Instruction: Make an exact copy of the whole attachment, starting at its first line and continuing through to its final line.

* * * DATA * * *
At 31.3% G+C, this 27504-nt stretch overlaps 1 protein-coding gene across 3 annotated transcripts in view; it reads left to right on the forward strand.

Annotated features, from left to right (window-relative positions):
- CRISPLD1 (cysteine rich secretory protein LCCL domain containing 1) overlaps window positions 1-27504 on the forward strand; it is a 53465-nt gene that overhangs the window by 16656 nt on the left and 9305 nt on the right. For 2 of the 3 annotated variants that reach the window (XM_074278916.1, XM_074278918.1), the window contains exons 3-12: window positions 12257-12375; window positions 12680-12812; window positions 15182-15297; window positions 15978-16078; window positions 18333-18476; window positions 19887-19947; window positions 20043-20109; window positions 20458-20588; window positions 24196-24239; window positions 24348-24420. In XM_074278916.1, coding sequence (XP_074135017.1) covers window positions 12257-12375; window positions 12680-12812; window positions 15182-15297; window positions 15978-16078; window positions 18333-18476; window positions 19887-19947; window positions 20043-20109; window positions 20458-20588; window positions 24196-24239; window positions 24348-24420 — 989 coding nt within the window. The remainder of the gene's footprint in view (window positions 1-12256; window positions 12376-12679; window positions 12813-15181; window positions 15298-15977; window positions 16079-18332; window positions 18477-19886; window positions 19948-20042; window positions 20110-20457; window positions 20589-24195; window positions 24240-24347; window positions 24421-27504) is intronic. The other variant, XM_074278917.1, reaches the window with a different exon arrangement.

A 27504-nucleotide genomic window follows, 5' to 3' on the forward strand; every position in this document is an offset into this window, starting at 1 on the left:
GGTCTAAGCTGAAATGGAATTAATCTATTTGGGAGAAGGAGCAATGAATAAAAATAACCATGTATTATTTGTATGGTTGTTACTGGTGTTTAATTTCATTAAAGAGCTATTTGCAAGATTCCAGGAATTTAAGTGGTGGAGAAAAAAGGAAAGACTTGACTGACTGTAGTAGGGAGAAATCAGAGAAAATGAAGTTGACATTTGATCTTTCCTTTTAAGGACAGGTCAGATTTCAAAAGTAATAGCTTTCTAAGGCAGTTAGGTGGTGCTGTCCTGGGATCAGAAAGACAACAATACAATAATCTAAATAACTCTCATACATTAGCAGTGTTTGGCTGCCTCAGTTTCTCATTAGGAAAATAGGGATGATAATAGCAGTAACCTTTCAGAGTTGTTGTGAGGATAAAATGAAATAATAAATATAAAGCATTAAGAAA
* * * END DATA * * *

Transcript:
At 31.3% G+C, this 27504-nt stretch overlaps 1 protein-coding gene across 3 annotated transcripts in view; it reads left to right on the forward strand.

Annotated features, from left to right (window-relative positions):
- CRISPLD1 (cysteine rich secretory protein LCCL domain containing 1) overlaps window positions 1-27504 on the forward strand; it is a 53465-nt gene that overhangs the window by 16656 nt on the left and 9305 nt on the right. For 2 of the 3 annotated variants that reach the window (XM_074278916.1, XM_074278918.1), the window contains exons 3-12: window positions 12257-12375; window positions 12680-12812; window positions 15182-15297; window positions 15978-16078; window positions 18333-18476; window positions 19887-19947; window positions 20043-20109; window positions 20458-20588; window positions 24196-24239; window positions 24348-24420. In XM_074278916.1, coding sequence (XP_074135017.1) covers window positions 12257-12375; window positions 12680-12812; window positions 15182-15297; window positions 15978-16078; window positions 18333-18476; window positions 19887-19947; window positions 20043-20109; window positions 20458-20588; window positions 24196-24239; window positions 24348-24420 — 989 coding nt within the window. The remainder of the gene's footprint in view (window positions 1-12256; window positions 12376-12679; window positions 12813-15181; window positions 15298-15977; window positions 16079-18332; window positions 18477-19886; window positions 19948-20042; window positions 20110-20457; window positions 20589-24195; window positions 24240-24347; window positions 24421-27504) is intronic. The other variant, XM_074278917.1, reaches the window with a different exon arrangement.

A 27504-nucleotide genomic window follows, 5' to 3' on the forward strand; every position in this document is an offset into this window, starting at 1 on the left:
GGTCTAAGCTGAAATGGAATTAATCTATTTGGGAGAAGGAGCAATGAATAAAAATAACCATGTATTATTTGTATGGTTGTTACTGGTGTTTAATTTCATTAAAGAGCTATTTGCAAGATTCCAGGAATTTAAGTGGTGGAGAAAAAAGGAAAGACTTGACTGACTGTAGTAGGGAGAAATCAGAGAAAATGAAGTTGACATTTGATCTTTCCTTTTAAGGACAGGTCAGATTTCAAAAGTAATAGCTTTCTAAGGCAGTTAGGTGGTGCTGTCCTGGGATCAGAAAGACAACAATACAATAATCTAAATAACTCTCATACATTAGCAGTGTTTGGCTGCCTCAGTTTCTCATTAGGAAAATAGGGATGATAATAGCAGTAACCTTTCAGAGTTGTTGTGAGGATAAAATGAAATAATAAATATAAAGCATTAAGAAA